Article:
Anda di halaman 1dari 53

# Chapter 9: Unsymmetrical Faults

## ELCT 551: Power System Analysis & Design

Outlines
1. Unsymmetrical faults:
Single-phase-to-ground short circuit
Phase-to-phase short circuit
Phase-to-phase-to-ground short circuit

## 2. Phase shifts in delta-wye transformers

3. Ungrounded Power Delivery Systems

## 1. Unbalanced Short Circuits

Procedure:
Set up all three sequence networks
Interconnect networks at point of the
fault to simulate a short circuit
Calculate the sequence I and V
Transform to ABC currents and voltages

## Short circuits considered:

1. single phase to ground = single line to
ground
2. phase to phase = line to line short
circuits
3. phase to phase to ground = double
phase to ground = double line to
ground = line to line to ground
4

## Cause of Unsymmetrical Faults

Underground-line case:

## 1.1 Single-phase-to-ground short

Let phase a be the faulted phase:
Va = 0 and Ib = Ic = 0.
Then I0 = I1 = I2 = Ia/3 and
V0 + V1 + V2 = Va = 0.
Connect sequence networks in series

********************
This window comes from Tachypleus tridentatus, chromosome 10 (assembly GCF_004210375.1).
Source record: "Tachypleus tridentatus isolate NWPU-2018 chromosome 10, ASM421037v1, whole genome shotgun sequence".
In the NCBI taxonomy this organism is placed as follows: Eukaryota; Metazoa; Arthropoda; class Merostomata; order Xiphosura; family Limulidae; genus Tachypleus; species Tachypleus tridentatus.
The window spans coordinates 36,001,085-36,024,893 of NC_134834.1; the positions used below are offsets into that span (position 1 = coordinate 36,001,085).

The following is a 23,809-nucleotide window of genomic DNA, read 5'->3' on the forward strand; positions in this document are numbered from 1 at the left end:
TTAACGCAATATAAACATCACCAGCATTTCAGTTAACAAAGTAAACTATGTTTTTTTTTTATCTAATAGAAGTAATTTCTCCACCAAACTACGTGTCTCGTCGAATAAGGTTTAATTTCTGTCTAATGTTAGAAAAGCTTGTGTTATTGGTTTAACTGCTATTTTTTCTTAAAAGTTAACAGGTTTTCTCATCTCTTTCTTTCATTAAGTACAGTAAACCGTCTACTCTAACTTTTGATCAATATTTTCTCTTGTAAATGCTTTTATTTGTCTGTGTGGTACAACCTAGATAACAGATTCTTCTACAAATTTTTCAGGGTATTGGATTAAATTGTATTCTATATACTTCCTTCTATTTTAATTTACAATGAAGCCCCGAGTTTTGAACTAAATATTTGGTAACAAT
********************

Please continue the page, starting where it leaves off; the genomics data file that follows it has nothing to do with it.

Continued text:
at the fault (terminals), calculate I0,
and Ia = 3 I0
6

## Single-phase-to-ground short circuit on

E

V1
V2

I0 = I1 = I2

V0

I0
7

Example 1
Wye-connected synchronous
generator with neutral solidly
grounded with single-phase-toground short circuit at terminals:
Xd = 150%, X'd = 35%
X''d = 25%, X0 =10%
Use X''d for both positive and
negative sequence reactance
8

Example 1

j0.25 V1
j0.25 V2

I0 = I1 = I2

V
j0.10 0

Example 1
I0 = 1.0/(j0.60) = 1.667 /-90
Ia = 3 I0 = 5.00 /-90 pu
Note: 3-phase short circuit gives
4.00 per unit current, so most
generators are not solidly
grounded
10

## 1.2 Phase-to-phase short circuit on

Let phase b be shorted to phase c:
Ia = 0, Ic = -Ib and Vb = Vc
Then V1 = V2 = (Va -Vb )/3
I0 = 0 and I1 = -I2 = j Ib/3
Connect the positive and negative
sequence networks in parallel at the
fault, calculate I1
11

V1

V2

I1 = -I2
Calculate I1

## Then Ib = -j3 I1 and Ic = j3 I1

12

Example 2
Wye-connected synchronous generator
with phase-to-phase short circuit at
terminals:
Xd = 150%, X'd = 35%, X''d = 25%,
X0 =10%

1.0

j0.25

V1

j0.25

V2

I1
13

Example 2
I1 = -I2 = 1/j0.50 = 2.00 /-90 pu
Ib = -j3 I1 = 3.46 /180 pu
Ic = j3 I1 = 3.46 /0 pu
V1 = 1.0 j 0.25 I1 = 0.50 /0 pu
V2 = -j 0.25 I2 = 0.50 /0 pu
Va = 1.00 /0 pu
Vb = Vc = 0.50 /180 pu
14

## 1.3 Phase-to-phase-to-ground short

Let phase b be shorted to phase c and
also to ground: Ia = 0 and Vb = Vc = 0